COLUMBIA, S.C. — The 2021 NOAA climate report has been released and there are several takeaways from the latest data released by the agency.
2021, was an interesting year which started off with a record cold blast across the central and eastern US. Even with temperatures in portions of the Southern Plains smashing previous records, the entire country ended up with above average temperatures.
Globally, this warmer than average trend is continued, with many locations seeing record warmth last year. The only location that saw below average temperatures was the Eastern Pacific. This can be attributed to the ongoing La Nina which causes cooler ocean temperatures in this region.
Talking to NOAA research meteorologist Jared Rennie, he says that even though 2021 "only" finished as the 6th warmest year on record, this is all part of a more concerning trend we have seen recently.
"So we have temperature records that go back to the 1800s and 2021 stood out as the 6th warmest year on record... what is really important is that over the last 10 years, 9 of those 10 years were the warmest on record."
Viewing things more locally, Columbia reflects this trend of a warming world. Our average low temperatures which are a good indicators of how frequently we see cold weather have been rising over the past six decades. In total, the average yearly low temperature has gone up nearly 5 degrees since 1961.
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As for how things ended up for Columbia, 2021 ended up as the 16th warmest year on record. Nothing close to breaking any records, but, still an above average year for the city.
2021 Billion Dollar Weather Disasters
Over the course of 2021, the United States saw a total of 20 billion dollar weather disasters. These ranged from the record-breaking cold weather in February that effected the Southern Plains, including Texas. Record warmth and drought across the west fueled wildfires. Also, warm ocean waters produced a second year in a row with a hyperactive hurricanes season in the Atlantic. The most impactful storm by far, Hurricane Ida, made landfall in Louisiana which had seen multiple hurricanes back in 2020. The storm traveled inland and brought flooding rain all the way to the Northeast.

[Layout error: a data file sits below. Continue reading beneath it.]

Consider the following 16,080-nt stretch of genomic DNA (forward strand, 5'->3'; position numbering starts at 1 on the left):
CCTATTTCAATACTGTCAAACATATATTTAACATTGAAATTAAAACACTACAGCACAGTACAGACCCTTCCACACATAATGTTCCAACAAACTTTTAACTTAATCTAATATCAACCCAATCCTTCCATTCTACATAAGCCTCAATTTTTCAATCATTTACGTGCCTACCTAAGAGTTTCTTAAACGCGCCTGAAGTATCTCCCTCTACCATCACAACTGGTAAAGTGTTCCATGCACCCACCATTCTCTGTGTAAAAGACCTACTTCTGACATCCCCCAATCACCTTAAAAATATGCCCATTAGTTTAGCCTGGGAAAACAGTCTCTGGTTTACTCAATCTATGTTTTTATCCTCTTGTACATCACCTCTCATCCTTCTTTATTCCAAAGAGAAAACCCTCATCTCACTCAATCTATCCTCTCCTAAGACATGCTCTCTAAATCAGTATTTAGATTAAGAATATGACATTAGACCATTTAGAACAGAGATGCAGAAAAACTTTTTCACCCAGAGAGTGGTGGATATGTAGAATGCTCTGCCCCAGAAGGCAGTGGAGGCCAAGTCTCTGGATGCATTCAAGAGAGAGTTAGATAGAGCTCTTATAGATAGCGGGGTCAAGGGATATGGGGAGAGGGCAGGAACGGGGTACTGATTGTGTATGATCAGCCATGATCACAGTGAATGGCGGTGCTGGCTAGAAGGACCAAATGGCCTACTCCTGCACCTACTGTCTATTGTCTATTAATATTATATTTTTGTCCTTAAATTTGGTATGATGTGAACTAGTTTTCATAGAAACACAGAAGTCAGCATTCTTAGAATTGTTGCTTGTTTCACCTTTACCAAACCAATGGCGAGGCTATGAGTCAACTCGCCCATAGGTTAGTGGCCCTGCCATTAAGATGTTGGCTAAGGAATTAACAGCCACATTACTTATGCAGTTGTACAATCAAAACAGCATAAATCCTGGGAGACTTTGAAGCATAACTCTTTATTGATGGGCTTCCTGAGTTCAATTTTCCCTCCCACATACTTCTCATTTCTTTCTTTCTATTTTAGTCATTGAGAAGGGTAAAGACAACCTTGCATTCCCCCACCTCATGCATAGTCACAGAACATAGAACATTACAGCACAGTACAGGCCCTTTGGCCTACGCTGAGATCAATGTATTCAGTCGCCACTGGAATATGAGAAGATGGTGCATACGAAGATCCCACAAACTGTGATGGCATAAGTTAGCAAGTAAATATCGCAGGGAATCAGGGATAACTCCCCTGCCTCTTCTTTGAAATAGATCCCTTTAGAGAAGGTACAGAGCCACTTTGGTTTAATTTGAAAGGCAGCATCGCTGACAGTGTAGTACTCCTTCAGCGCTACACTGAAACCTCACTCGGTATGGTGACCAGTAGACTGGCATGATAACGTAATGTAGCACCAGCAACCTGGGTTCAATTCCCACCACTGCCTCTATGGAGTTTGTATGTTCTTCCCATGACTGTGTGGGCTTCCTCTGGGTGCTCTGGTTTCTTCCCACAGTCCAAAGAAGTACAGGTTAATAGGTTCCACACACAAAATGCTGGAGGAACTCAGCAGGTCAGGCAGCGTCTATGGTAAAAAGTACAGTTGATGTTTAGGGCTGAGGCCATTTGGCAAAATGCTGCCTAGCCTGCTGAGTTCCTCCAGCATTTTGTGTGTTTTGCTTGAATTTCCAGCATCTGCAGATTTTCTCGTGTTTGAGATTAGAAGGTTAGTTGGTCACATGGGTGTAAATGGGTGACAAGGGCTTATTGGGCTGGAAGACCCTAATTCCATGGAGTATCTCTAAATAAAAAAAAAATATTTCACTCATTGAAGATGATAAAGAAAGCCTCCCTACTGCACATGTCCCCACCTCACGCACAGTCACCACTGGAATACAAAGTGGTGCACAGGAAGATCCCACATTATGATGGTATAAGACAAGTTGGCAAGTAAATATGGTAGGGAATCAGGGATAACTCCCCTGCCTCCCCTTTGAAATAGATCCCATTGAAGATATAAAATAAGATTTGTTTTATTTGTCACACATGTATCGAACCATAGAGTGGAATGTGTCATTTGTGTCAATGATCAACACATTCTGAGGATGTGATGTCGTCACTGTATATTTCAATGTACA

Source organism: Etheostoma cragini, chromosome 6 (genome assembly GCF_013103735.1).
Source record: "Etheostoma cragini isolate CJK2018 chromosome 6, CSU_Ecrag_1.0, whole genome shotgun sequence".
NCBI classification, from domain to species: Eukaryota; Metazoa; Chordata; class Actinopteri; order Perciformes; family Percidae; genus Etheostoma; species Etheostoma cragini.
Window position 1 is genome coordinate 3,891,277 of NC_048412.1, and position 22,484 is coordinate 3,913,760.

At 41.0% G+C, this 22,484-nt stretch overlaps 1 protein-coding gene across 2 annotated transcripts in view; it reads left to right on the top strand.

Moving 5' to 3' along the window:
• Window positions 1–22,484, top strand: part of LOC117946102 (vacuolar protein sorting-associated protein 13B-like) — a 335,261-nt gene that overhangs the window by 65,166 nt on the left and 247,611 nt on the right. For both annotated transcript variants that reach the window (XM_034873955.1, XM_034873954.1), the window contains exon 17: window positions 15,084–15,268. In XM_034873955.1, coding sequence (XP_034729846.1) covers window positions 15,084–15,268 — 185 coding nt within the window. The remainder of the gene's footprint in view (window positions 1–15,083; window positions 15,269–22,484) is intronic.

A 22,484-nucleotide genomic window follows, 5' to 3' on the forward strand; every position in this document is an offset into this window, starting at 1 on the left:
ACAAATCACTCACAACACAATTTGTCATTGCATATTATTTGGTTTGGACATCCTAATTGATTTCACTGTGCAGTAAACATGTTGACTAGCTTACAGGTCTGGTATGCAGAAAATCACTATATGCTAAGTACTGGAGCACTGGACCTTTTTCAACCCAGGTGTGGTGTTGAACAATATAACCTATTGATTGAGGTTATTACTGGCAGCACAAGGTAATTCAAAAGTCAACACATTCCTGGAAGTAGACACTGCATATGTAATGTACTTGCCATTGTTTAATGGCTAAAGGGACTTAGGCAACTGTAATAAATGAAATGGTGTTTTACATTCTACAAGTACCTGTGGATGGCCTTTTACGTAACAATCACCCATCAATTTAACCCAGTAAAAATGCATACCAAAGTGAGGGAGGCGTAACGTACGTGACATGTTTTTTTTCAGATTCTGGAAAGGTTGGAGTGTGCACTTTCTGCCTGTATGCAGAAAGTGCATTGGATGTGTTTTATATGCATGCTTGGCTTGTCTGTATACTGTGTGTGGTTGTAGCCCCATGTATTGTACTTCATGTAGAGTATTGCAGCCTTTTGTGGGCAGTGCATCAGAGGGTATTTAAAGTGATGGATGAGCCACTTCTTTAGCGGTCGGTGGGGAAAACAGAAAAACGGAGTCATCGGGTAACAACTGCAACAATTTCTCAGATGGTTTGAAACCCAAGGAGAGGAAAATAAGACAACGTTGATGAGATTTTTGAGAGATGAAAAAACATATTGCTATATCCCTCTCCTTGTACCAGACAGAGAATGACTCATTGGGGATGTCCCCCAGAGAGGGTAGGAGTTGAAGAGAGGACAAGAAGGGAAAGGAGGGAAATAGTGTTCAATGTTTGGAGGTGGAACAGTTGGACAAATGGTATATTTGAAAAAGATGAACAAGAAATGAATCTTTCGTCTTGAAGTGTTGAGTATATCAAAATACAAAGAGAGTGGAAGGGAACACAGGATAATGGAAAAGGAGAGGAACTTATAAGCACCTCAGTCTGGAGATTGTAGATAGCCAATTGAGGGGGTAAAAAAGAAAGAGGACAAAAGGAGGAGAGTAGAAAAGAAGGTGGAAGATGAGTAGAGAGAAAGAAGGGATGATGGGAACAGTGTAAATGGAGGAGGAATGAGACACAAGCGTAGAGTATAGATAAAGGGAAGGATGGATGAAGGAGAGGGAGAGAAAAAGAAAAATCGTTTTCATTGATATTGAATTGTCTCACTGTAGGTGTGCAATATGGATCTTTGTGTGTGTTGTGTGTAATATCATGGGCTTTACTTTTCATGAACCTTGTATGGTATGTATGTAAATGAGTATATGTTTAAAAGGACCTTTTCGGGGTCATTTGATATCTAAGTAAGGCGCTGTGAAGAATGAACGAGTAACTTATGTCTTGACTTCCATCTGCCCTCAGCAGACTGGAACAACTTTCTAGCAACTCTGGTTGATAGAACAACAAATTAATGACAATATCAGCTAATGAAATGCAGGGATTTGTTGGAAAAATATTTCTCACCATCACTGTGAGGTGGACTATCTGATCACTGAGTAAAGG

Jared says, these weather events are being fueled by a warming atmosphere but also warmer ocean waters. The combination of the two means we are seeing an increase in how impactful systems can be. Events that dump heavy rain like the 2015 floods that impacted the Midlands are one of those events that could become more common in a warming world.
"With a warmer environment it actually gives the atmosphere a bigger capacity to hold more water and what the science is telling us is that we are not necessarily seeing more rain events in total. What we are seeing are more intense rain events, especially with things like tropical cyclones."
According to Jared, NOAA expects that 2022 will likely follow in the footsteps of the past decade. The agency has put out a 95% chance that this year will end up in the top 10 warmest years on record. Going a bit more into the future, it looks like this trend will likely continue as global CO2 emissions continue to lead to more warming across the globe.